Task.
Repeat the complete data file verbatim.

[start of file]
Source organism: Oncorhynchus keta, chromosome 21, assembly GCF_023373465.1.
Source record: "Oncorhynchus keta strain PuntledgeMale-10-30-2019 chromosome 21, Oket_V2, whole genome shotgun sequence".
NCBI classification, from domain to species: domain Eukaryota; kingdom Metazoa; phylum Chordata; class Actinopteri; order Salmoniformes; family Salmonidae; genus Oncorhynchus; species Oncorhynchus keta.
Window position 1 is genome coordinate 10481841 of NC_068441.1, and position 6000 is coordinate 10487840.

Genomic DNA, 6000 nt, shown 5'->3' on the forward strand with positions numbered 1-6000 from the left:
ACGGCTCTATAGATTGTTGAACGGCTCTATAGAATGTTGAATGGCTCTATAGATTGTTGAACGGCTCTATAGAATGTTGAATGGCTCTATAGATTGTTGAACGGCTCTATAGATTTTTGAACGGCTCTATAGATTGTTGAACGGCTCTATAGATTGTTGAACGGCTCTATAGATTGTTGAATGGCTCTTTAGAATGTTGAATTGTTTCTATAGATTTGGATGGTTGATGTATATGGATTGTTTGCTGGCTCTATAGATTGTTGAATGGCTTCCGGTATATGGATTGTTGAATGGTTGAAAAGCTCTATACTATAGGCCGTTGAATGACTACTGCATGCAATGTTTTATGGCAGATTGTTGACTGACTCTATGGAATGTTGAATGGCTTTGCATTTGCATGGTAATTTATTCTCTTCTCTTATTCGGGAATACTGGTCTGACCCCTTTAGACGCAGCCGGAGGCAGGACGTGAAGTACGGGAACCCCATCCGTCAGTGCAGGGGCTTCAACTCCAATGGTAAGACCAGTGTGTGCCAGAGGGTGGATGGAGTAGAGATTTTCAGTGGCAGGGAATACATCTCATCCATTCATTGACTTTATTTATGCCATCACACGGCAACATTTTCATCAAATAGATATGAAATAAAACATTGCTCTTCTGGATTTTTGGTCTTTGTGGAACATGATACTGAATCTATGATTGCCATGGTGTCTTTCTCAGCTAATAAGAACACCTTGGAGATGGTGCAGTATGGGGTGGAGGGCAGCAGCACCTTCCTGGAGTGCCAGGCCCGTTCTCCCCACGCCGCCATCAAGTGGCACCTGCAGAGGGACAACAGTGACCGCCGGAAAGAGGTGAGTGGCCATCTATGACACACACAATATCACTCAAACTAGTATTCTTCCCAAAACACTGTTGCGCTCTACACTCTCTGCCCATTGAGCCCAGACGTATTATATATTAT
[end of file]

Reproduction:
Source organism: Oncorhynchus keta, chromosome 21, assembly GCF_023373465.1.
Source record: "Oncorhynchus keta strain PuntledgeMale-10-30-2019 chromosome 21, Oket_V2, whole genome shotgun sequence".
NCBI classification, from domain to species: domain Eukaryota; kingdom Metazoa; phylum Chordata; class Actinopteri; order Salmoniformes; family Salmonidae; genus Oncorhynchus; species Oncorhynchus keta.
Window position 1 is genome coordinate 10481841 of NC_068441.1, and position 6000 is coordinate 10487840.

Genomic DNA, 6000 nt, shown 5'->3' on the forward strand with positions numbered 1-6000 from the left:
ACGGCTCTATAGATTGTTGAACGGCTCTATAGAATGTTGAATGGCTCTATAGATTGTTGAACGGCTCTATAGAATGTTGAATGGCTCTATAGATTGTTGAACGGCTCTATAGATTTTTGAACGGCTCTATAGATTGTTGAACGGCTCTATAGATTGTTGAACGGCTCTATAGATTGTTGAATGGCTCTTTAGAATGTTGAATTGTTTCTATAGATTTGGATGGTTGATGTATATGGATTGTTTGCTGGCTCTATAGATTGTTGAATGGCTTCCGGTATATGGATTGTTGAATGGTTGAAAAGCTCTATACTATAGGCCGTTGAATGACTACTGCATGCAATGTTTTATGGCAGATTGTTGACTGACTCTATGGAATGTTGAATGGCTTTGCATTTGCATGGTAATTTATTCTCTTCTCTTATTCGGGAATACTGGTCTGACCCCTTTAGACGCAGCCGGAGGCAGGACGTGAAGTACGGGAACCCCATCCGTCAGTGCAGGGGCTTCAACTCCAATGGTAAGACCAGTGTGTGCCAGAGGGTGGATGGAGTAGAGATTTTCAGTGGCAGGGAATACATCTCATCCATTCATTGACTTTATTTATGCCATCACACGGCAACATTTTCATCAAATAGATATGAAATAAAACATTGCTCTTCTGGATTTTTGGTCTTTGTGGAACATGATACTGAATCTATGATTGCCATGGTGTCTTTCTCAGCTAATAAGAACACCTTGGAGATGGTGCAGTATGGGGTGGAGGGCAGCAGCACCTTCCTGGAGTGCCAGGCCCGTTCTCCCCACGCCGCCATCAAGTGGCACCTGCAGAGGGACAACAGTGACCGCCGGAAAGAGGTGAGTGGCCATCTATGACACACACAATATCACTCAAACTAGTATTCTTCCCAAAACACTGTTGCGCTCTACACTCTCTGCCCATTGAGCCCAGACGTATTATATATTAT